AnEdinburgh institution for nearly 20 years, Rick’s was a cocktail bar par excellence with a long list of regulars and a very well-regarded restaurant and hotel to boot.
It would take a bold man, then, to consider tinkering with such a winning formula, but that’s precisely what David Johnston – Development Director for the bar’s parent group Montpeliers – has done, relaunching the Frederick Street venue last month as Rabble.
The thinking behind the name? Well, Montpeliers like to be a little bit subtle, as they were with Rick’s, which was short for Frederick’s. That name and the new one were both inspired by the man the street takes its name from, Frederick Prince of Wales. ‘The rabble’ is the phrase Frederick and his 18th century contemporaries would have used to describe the common drinkers of the day. The son of King George II, Frederick was a noted raconteur and libertine who died young before he could succeed his father. In short, if he were somehow to be transported 260-odd years into the future, he’s exactly the sort of chap who would find himself very much at home in Rabble.
Head along the right side of the sloping street in the capital’s New Town, step down the stairs and you’re ushered into a space that’s chic, spacious and welcoming all at once. Past visitors will immediately note the huge transformation the venue has undergone, the most notable change being the relocation of the main bar from the left side of the room to the centre, but there’s a lot more to it than that.
Rick’s was far from dingy, but Rabble is remarkably bright and well-lit, more than any subterranean space has a right to be. It’s an effect achieved via lighting – obviously – in addition to a colour scheme that blends whites and creams with greens and turquoises. Those colours are also present in the huge floor-to-ceiling wall of glass bottles that greet you on your left side when you enter. From the outside terrace to the main bar and the lightwell-illuminated space through the back, there is greenery in abundance, and the combined effect is almost enough to lull you into thinking you’re at a garden party. With leather seating and large umbrellas the terrace provides both comfort and shelter, but it’s the space at the rear, down beyond where the new Staropramen tank beer containers sit, that’s arguably the jewel in the crown, the natural light spilling over long dining tables, mosaic floor tiles and a wide white cabinet filled with more plants and bottles.
Montpeliers engaged Jim Hamilton Design. Jim told DRAM, “The main objective was to completely transform the previous layout. The structures had been broken down into distinct areas – a front space, a back space, a middle space – and we wanted it to flow more. We talked early on about the menu and the tank beer and we wanted it to be very much about people watching, and for people to be comfortable dining at the bar. Often the bar is too high or too low, and we wanted to get the height right so that people could sit and eat. The bar has concrete slabs at the top and bottom and brass sandwiched in between. With the brass we went through lots of samples to make sure we got the particular polished finish we were after. As for the booth seating it’s almost like a leather saddle, and it’s deliberately open at the bottom to create space. ‘Rough luxe’ is essentially what we were aiming for, burnished brass in amongst plywood, things like that.”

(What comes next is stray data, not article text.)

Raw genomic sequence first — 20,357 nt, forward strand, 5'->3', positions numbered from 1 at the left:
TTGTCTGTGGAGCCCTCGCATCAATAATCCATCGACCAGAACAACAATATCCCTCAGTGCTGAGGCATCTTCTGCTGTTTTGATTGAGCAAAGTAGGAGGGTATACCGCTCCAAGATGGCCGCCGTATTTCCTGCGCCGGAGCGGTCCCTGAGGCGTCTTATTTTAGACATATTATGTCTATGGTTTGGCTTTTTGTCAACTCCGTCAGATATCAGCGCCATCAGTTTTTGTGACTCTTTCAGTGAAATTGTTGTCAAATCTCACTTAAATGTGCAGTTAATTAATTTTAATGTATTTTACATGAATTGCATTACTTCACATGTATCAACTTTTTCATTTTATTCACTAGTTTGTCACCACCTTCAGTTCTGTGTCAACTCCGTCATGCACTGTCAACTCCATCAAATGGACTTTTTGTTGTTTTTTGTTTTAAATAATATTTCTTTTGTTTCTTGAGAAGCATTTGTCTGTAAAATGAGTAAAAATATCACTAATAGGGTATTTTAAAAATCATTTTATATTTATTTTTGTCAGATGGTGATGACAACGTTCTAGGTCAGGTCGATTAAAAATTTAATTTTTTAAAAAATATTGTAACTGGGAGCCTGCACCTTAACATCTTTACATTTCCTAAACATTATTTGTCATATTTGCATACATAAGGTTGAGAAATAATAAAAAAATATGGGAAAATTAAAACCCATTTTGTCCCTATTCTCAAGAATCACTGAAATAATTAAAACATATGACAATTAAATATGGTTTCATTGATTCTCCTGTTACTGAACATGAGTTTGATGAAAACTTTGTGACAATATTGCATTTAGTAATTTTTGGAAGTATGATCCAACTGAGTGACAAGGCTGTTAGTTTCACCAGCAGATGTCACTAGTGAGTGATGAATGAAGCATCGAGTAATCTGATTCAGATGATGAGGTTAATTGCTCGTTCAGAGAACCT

Jim identifies raising the back room, which was previously accessed down some steps, and the creation of an island bar as the key strategic changes. He expanded, “We had to bring the back room screaming and kicking into the entire room, as I always thought it was a bit of a social misnomer.
“In the past reception was at the bar, which was revolutionary at the time, but it was negative as well as positive. How people deal with hotels has changed. I always thought it was imposing that when you were up at the bar you stared at the wall and turned your back on the space. People might not notice, but we’ve also moved the doors slightly so they’re nearer the centre of the axis. The overall goal was to give the place new life, and with that in mind we’ve also freshened up the rooms.”
The refurbishment is the embodiment of ‘Good to Great’, the corporate strategy adopted by David and Montpeliers last year in the wake of the mooted takeover by Revolution Bars falling through. (See page 14). And the transformation of Ricks into Rabble firmly draws a line under that awkward period, and also signifies a change of direction for the group.
Rick’s was known for being a cocktail bar, but the new Rabble is going down a completely different route. Anyone with a passing interest in the bar trade knows that tank beer is the ‘in thing’ of the moment, but the team behind Rabble have put more rather than thought into their installation of the Staropramen tank than that. Research trips to the likes of Chicago and Denver, described by David as being ‘ten years ahead’ of where we’re at in the UK, have demonstrated that the potential of tank beer is best realised when combined with flavoursome food. Accordingly, rotisserie meats – prepared on apparatus specially imported from France – plays a big part on Rabble’s menu. Behind the bar the emphasis is more on quality than quantity, with the number of beers on tap having been trimmed down to ten – five permanent and five rotational.
David stresses that he wants Rabble to be known as a bar that happens to have rooms first and foremost, rather than a bar/hotel, his ideal being to recreate the feel of an old-fashioned coach inn where patrons could drop in for a meal and decide quite abruptly to stay the night. But will those patrons mind being referred to as ‘a rabble’? Well, if the food, drink and atmosphere are all as good as they look, they won’t care what you call them.